District 622 asking for $275 million for new schools, improvements

courtesy of ISD 622 Tartan High School has become too congested, as well as the rest of School District 622, according to the school board, which agreed to ask residents to vote on a $275 million referendum for facilities improvements.

courtesy of ISD 622 An ISD 622 middle school overflows with students. The new plan includes building two new schools and renovating five more.

At its Feb. 26 meeting, the North St. Paul-Maplewood-Oakdale District 622 School Board agreed to ask residents for $275 million to build two new schools and renovate five, while closing three schools in the process.

The bond referendum, if passed, would increase the average homeowner’s property taxes by $5 a month. In a statement, the district said the tax bump is so low despite the $275 million construction price tag, because old debt is coming off the books and new debt will be accrued to cover costs. 

The referendum will be put to a vote May 14.


Proposal details 

The plan proposes closing Maplewood Middle School on Holloway Avenue, Oakdale Elementary on Glenbrook Avenue and Webster Elementary on Seventh Avenue in North St. Paul. 

Skyview Middle School on Heron Avenue in Oakdale, and John Glenn Middle School on Country Road B, and Carver Elementary School on Upper Afton Road, both in Maplewood, would be renovated and expanded according to the plan. 

The new schools would be an elementary school on an existing Maplewood site, and a new Eagle Point Elementary where it currently stands on 15th Street in Oakdale. 

The plan would also pay for updating schools with modern furniture and flexible classroom spaces.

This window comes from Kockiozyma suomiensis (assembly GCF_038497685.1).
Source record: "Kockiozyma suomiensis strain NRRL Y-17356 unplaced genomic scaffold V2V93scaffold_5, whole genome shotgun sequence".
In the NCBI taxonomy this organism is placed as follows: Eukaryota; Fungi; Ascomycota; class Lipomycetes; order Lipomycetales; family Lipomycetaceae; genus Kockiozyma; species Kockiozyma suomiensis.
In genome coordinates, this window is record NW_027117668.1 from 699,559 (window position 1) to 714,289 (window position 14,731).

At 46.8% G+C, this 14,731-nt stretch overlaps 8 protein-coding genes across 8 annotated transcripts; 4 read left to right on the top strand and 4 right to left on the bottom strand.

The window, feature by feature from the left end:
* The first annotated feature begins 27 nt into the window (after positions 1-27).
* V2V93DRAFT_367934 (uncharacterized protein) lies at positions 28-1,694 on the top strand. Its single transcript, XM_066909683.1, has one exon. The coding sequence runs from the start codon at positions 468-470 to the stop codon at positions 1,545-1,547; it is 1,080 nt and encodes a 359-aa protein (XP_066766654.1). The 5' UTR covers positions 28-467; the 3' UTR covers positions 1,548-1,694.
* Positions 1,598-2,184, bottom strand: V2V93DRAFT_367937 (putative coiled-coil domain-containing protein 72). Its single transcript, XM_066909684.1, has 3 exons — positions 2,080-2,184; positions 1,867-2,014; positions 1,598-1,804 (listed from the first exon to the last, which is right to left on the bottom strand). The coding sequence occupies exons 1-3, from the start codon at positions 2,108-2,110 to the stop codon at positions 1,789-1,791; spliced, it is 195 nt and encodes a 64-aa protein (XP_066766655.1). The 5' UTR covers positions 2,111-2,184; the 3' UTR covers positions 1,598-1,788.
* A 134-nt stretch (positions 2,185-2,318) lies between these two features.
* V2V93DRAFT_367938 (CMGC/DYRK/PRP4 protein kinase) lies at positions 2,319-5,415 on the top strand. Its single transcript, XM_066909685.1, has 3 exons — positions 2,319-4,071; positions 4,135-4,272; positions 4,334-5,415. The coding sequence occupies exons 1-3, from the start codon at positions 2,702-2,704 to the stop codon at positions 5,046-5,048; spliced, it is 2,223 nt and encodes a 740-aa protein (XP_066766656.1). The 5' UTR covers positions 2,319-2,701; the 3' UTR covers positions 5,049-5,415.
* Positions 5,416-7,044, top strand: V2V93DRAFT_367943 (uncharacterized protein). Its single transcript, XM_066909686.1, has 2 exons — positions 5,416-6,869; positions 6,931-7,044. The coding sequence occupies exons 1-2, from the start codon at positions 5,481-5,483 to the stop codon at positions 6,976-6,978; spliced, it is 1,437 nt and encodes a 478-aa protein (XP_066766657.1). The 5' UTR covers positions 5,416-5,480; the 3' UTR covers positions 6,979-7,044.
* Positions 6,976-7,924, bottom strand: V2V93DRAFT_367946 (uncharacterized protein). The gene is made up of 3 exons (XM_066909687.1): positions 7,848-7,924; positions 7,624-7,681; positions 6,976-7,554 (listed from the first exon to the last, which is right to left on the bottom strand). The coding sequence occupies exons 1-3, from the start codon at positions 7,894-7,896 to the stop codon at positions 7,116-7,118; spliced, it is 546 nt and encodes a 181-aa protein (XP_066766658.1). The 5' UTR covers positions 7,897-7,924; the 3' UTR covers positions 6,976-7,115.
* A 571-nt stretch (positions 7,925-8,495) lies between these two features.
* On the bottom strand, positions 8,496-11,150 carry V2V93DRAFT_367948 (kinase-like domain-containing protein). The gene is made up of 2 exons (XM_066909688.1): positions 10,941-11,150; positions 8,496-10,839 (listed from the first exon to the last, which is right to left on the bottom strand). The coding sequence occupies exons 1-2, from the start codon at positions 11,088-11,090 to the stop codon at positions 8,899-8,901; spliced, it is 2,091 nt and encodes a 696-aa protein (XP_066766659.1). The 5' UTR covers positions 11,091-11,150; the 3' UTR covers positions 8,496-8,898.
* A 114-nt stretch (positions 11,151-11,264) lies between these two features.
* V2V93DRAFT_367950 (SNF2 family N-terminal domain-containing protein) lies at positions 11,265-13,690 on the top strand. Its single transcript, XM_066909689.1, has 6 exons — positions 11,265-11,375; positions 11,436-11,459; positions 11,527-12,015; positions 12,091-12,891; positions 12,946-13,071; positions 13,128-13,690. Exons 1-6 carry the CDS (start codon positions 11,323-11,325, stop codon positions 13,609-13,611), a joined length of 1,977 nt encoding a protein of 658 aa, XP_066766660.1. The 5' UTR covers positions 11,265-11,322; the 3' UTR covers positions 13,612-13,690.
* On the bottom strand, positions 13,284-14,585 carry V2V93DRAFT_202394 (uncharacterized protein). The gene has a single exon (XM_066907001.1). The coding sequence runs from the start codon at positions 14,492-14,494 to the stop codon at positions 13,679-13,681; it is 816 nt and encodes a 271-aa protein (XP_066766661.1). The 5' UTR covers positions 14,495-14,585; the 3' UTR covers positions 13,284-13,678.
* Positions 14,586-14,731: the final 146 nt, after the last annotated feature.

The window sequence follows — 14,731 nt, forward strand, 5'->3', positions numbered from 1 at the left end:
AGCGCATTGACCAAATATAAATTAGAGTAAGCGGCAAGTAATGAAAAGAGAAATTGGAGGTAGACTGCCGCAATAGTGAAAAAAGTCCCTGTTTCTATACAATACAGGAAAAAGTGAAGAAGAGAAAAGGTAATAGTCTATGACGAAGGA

If the referendum passes, construction wouldn’t be complete for four or five years, said district Superintendent Christine Osorio. 

Most of the district’s school buildings are more than 50 years old, crowded, “not designed for today’s learning environment,” and have entrances that could be much more secure, according to the district statement. 

Proposal groundwork began in the fall of 2016, after ISD 622 residents passed a district operating levy.

District brass thought, “How can we make sure not to waste money anymore?” said Osorio. 

ISD 622 brought in a firm to complete an energy audit to increase energy efficiency, but the auditors kept finding all sorts of other problems in buildings.

“’Are you aware that you have someone teaching out of an electrical closet?’” Osorio said the auditors pointed out. “’Are you aware that you have someone teaching out of shower stalls?’”

This inspired a district-wide deep dive into any current or potential problems, like a detailed population forecast of the next five years taking a look at enrollment.

An energy report ballooned into a district inspection, finding cramped school buildings that could up the security at their front doors. 

The district began conducting focus groups with parents, employees and general community members last year to gather information for a plan. 

If the referendum fails to pass in May, Osorio said the district “will rework the plan and go out again.”


–Solomon Gustavo can be reached at sgustavo@lillienews.com or 651-748-7815.

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